AFRICA is a huge continent, more than three times the size of the United States of America. If this continent, with its vast natural resources and young population were allowed to realise its full potential, it could become an economic powerhouse, helping to drive human progress throughout our planet and beyond. What we need is help in realising that potential for Africa and all of mankind.
We ask for this, not because we are now, for the most part poor, oppressed, and threatened with genocide by this virus, but because it is our birthright, our inalienable right as human beings, to be entitled to freely develop our creative potentials and to have economies that make that possible.
Africa has been victimised by a global order of usury that first took our people as slaves, and then imposed a slavish colonial order that kept us as slaves to that order. And then, when the empires were forced by the power of the great American President Franklin D. Roosevelt to grant us nominal political freedom, the old imperialists, led by the British Empire, saw to it that the continent was kept in a state of economic underdevelopment, and enslaved to that globalist debt system of the City of London and Wall Street, and its International Monetary Fund thugs and enforcers.
But despite what has been arrayed against Africa, there have been pockets of real development and prospects for even greater achievements, most recently assisted by the efforts of President Xi Jinping of China, and his Belt and Road Initiative.
For the plan of development to be implemented, my country, South Africa, must play a pivotal role. We have the only full-set economy on the continent, and unfortunately one of the very few such countries on this planet.
Our continent has had its share of visionary leaders, who fought for, and often died for, their visions of African development. These included Gamal Abdel Nasser in Egypt; Kwame Nkrumah in Ghana, the father of the Non-Aligned Movement; Cheikh Anta Diop in Senegal; Thomas Sankara in Burkina Faso; and John Garang in South Sudan, who studied modern mechanised agricultural development in the United States.
But the loudest and most consistent voice outside of Africa calling for economic development, and fighting for a programme and means to accomplish this, was the late leader of our movement, Lyndon LaRouche. Both he and his wife, Helga, are the true friends of all Africans, not only because of their opposition to all forms of exploitation and imperialism, but because they “kicked against the pricks” [Acts of the Apostles 9:5] for the right of every African and every person, to realise their true creative human potential.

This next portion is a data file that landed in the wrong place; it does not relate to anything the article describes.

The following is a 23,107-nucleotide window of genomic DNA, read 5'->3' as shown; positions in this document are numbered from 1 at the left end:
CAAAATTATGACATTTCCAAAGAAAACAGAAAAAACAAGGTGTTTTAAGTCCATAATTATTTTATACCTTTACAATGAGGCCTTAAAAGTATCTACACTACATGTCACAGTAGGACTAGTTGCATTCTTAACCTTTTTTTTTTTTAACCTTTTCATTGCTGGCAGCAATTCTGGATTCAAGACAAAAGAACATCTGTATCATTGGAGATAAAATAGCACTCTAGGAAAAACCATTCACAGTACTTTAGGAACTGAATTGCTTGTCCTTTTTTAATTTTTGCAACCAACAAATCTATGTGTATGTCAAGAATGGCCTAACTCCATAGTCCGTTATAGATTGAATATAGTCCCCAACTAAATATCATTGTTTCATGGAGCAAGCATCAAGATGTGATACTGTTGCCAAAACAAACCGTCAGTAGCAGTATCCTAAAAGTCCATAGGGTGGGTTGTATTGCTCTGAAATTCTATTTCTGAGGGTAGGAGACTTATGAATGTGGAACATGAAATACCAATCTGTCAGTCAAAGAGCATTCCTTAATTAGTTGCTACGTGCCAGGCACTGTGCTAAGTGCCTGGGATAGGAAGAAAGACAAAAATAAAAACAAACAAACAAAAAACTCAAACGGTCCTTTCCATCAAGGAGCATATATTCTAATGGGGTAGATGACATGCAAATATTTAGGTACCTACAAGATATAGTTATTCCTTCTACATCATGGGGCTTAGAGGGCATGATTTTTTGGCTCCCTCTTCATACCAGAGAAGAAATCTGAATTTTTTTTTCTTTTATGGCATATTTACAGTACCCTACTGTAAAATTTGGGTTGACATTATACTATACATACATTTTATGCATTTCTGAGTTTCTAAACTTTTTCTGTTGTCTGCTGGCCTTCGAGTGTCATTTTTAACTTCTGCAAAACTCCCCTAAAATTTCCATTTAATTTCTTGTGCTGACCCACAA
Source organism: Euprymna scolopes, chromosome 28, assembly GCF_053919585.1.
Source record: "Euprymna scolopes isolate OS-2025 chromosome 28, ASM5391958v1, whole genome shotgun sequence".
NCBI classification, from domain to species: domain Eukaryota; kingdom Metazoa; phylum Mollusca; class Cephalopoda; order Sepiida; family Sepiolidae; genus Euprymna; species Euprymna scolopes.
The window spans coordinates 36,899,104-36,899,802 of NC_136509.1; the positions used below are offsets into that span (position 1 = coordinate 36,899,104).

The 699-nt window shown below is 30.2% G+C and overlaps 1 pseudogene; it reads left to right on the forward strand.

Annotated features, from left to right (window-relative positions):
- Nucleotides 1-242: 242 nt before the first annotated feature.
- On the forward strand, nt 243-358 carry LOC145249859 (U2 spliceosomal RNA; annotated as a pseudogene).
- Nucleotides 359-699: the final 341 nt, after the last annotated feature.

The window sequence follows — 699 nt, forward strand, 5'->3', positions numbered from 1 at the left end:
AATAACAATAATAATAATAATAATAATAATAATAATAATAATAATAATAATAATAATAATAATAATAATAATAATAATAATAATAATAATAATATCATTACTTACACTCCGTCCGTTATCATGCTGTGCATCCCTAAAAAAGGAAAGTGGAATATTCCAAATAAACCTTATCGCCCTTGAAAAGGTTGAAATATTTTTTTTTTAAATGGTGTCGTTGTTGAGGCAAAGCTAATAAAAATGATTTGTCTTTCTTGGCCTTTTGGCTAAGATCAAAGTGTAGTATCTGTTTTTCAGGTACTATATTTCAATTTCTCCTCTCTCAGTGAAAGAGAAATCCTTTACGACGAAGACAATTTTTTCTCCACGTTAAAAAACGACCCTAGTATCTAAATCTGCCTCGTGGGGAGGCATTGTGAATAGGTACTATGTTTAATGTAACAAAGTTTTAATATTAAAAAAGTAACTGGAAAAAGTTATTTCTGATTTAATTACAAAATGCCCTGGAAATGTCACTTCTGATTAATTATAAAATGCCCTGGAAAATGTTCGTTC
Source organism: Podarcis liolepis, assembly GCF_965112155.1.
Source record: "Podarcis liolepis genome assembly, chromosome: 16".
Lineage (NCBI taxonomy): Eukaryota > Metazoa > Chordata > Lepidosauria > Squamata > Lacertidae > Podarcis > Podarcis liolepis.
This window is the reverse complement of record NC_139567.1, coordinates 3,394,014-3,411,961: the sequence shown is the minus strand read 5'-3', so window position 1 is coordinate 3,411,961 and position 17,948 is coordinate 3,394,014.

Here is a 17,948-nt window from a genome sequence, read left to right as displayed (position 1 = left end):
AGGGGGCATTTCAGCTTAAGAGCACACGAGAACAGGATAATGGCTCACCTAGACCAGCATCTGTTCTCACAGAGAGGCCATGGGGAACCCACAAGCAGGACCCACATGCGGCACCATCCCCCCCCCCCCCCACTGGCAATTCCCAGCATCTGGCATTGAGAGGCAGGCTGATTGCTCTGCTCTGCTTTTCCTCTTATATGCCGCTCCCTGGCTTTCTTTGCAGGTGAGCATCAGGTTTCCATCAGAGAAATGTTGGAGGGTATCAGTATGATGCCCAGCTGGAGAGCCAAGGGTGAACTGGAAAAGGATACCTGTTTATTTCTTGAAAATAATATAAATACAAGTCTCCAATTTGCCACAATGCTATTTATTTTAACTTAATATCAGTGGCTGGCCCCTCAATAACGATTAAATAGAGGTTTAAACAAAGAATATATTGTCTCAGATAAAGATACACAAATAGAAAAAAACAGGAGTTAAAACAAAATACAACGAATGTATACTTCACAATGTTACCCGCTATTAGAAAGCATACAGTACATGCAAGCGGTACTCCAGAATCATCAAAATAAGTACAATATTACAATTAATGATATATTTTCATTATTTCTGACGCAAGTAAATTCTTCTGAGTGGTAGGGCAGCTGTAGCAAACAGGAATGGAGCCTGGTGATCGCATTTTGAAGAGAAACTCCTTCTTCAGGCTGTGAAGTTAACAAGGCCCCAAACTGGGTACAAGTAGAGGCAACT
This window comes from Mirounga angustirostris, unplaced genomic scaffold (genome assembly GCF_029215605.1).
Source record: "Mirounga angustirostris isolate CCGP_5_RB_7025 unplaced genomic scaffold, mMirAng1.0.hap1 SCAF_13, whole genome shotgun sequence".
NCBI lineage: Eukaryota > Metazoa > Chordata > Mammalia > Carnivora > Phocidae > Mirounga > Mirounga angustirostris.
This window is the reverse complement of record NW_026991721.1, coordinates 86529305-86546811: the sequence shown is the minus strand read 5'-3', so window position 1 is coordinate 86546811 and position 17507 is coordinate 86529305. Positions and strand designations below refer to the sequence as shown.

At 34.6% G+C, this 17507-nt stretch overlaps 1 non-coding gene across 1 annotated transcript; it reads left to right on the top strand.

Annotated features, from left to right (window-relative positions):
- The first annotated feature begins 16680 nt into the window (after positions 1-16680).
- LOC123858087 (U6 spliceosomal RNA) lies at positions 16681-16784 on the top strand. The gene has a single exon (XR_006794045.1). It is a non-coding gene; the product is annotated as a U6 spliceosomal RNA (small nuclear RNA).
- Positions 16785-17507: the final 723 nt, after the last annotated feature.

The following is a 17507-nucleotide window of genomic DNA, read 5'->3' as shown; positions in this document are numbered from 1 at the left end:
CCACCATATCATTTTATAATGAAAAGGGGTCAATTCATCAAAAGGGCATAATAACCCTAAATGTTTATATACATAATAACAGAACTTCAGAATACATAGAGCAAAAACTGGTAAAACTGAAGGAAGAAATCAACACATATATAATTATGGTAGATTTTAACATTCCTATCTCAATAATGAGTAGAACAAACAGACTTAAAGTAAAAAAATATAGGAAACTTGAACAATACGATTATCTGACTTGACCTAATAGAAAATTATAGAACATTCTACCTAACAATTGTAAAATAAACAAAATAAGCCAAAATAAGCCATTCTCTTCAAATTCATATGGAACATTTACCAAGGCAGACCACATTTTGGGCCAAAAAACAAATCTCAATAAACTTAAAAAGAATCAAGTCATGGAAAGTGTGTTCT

For the LaRouches, progress is not measured merely in miles of high-speed rail lines built, but for what such development means for the future of all mankind, realising their human potential. There is no dollar figure that can ever be assigned to a single human life.
So, what must be done, right now, to help Africa and Africans?
First, we must throw aside this collapsing globalist monetarist order, and replace it with a just, new world economic order. This requires the stability of a gold reserve-based system of fixed currency values that we had under the old Bretton Woods system, but which was prevented by the existence and sovereignty-crushing power of the IMF.
Instead, we need a system that pivots around an International Development Bank that would emit large amounts of low-interest credit directed towards development programmes in Africa, and elsewhere.
Second, we need to put the existing financial system and its debts through what amounts to a bankruptcy reorganisation. While that takes place, we need a full-stop debt moratorium, just as Mrs. LaRouche consistently has called for: No payments to the banks in this dying system!
Third, we will need help in fighting the pandemic. This must come in emergency help, with the building of needed hospital beds and related infrastructure.
Fourth, I strongly support Helga’s call for the development of a global health security system, the creation of which must be a top global priority, to be funded by the new International Development Bank.
To accomplish this, we will all need to change the way we think about ourselves and our relations to each other. LaRouche has said, we need to truly believe and act on what Christ teaches us in the Sermon on the Mount: We can only survive if we truly remember that we are our brother’s keeper. We each have something unique to contribute to the progress of mankind.
Many of our nations, including my own, have highly-developed and active space programmes. The day has come when we must say, “Why shouldn’t an African be among the first people on Mars?”
We must understand the enemy that we are fighting, how evil they are. And Mr. LaRouche said, citing Ephesians 6, verse 12, that we are fighting not against flesh and blood, but we are fighting an evil system. Our job must be to always fight to be righteous and true.
Address by Ramasimong Phillip Tsokolibane, Leader of LaRouche South Africa, to the Conference, published here on the occasion of Africa Day 2020